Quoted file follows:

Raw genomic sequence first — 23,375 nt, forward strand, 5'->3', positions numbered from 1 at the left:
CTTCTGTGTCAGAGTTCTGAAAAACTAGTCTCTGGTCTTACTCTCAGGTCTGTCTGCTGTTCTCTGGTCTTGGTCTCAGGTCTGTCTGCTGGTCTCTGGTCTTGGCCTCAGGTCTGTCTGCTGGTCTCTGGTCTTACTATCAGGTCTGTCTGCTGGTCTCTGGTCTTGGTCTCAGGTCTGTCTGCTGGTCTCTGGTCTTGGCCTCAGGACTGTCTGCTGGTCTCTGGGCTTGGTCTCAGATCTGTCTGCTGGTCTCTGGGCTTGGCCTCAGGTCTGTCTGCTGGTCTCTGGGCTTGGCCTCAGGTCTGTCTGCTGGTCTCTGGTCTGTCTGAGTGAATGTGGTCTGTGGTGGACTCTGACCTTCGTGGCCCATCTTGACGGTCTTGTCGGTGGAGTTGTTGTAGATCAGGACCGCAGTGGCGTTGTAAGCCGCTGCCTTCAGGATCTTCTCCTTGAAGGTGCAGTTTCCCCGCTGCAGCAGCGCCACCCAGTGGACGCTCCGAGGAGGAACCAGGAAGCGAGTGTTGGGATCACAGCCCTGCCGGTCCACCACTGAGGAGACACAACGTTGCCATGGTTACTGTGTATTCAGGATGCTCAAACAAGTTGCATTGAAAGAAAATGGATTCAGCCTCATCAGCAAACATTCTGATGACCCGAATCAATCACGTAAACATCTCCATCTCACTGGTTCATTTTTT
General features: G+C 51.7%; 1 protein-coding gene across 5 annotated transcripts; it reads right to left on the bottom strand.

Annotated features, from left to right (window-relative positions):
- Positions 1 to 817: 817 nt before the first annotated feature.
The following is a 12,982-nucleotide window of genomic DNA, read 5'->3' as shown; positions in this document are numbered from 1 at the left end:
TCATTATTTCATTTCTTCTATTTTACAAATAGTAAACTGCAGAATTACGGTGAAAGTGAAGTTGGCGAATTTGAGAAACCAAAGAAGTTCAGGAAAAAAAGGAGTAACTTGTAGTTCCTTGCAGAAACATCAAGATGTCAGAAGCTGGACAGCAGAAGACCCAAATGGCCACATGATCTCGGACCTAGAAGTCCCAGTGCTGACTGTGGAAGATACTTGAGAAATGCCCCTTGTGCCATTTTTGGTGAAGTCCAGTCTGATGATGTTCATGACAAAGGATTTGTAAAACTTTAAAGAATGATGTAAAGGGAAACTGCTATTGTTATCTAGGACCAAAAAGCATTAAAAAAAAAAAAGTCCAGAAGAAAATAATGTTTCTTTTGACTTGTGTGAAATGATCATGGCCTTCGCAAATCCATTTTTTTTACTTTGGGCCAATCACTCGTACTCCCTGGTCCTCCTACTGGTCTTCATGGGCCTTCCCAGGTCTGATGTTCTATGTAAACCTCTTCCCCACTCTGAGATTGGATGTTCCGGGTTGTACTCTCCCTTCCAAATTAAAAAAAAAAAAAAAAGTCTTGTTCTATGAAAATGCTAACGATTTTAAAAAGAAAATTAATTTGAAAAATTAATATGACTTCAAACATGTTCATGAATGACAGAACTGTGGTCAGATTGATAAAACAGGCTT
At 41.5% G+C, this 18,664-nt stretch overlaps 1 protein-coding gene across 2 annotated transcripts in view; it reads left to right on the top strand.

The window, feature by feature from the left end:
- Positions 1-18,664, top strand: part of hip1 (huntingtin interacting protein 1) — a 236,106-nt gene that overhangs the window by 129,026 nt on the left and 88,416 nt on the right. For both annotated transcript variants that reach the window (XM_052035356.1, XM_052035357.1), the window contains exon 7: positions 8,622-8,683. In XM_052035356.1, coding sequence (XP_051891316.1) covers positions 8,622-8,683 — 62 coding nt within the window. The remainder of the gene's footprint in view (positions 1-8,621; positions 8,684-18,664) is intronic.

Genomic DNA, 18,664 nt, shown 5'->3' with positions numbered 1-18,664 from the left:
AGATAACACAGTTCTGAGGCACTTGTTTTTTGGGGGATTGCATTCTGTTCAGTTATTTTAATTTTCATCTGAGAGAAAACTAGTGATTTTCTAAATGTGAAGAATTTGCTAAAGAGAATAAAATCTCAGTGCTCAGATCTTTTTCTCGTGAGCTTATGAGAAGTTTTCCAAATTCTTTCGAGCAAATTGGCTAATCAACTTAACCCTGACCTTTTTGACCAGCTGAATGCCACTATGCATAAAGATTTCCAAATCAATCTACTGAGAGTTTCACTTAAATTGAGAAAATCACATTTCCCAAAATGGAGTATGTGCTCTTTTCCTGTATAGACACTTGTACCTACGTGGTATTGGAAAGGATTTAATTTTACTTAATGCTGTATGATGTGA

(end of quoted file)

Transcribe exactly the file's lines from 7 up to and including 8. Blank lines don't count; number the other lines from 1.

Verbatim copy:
TCATTATTTCATTTCTTCTATTTTACAAATAGTAAACTGCAGAATTACGGTGAAAGTGAAGTTGGCGAATTTGAGAAACCAAAGAAGTTCAGGAAAAAAAGGAGTAACTTGTAGTTCCTTGCAGAAACATCAAGATGTCAGAAGCTGGACAGCAGAAGACCCAAATGGCCACATGATCTCGGACCTAGAAGTCCCAGTGCTGACTGTGGAAGATACTTGAGAAATGCCCCTTGTGCCATTTTTGGTGAAGTCCAGTCTGATGATGTTCATGACAAAGGATTTGTAAAACTTTAAAGAATGATGTAAAGGGAAACTGCTATTGTTATCTAGGACCAAAAAGCATTAAAAAAAAAAAAGTCCAGAAGAAAATAATGTTTCTTTTGACTTGTGTGAAATGATCATGGCCTTCGCAAATCCATTTTTTTTACTTTGGGCCAATCACTCGTACTCCCTGGTCCTCCTACTGGTCTTCATGGGCCTTCCCAGGTCTGATGTTCTATGTAAACCTCTTCCCCACTCTGAGATTGGATGTTCCGGGTTGTACTCTCCCTTCCAAATTAAAAAAAAAAAAAAAAGTCTTGTTCTATGAAAATGCTAACGATTTTAAAAAGAAAATTAATTTGAAAAATTAATATGACTTCAAACATGTTCATGAATGACAGAACTGTGGTCAGATTGATAAAACAGGCTT
At 41.5% G+C, this 18,664-nt stretch overlaps 1 protein-coding gene across 2 annotated transcripts in view; it reads left to right on the top strand.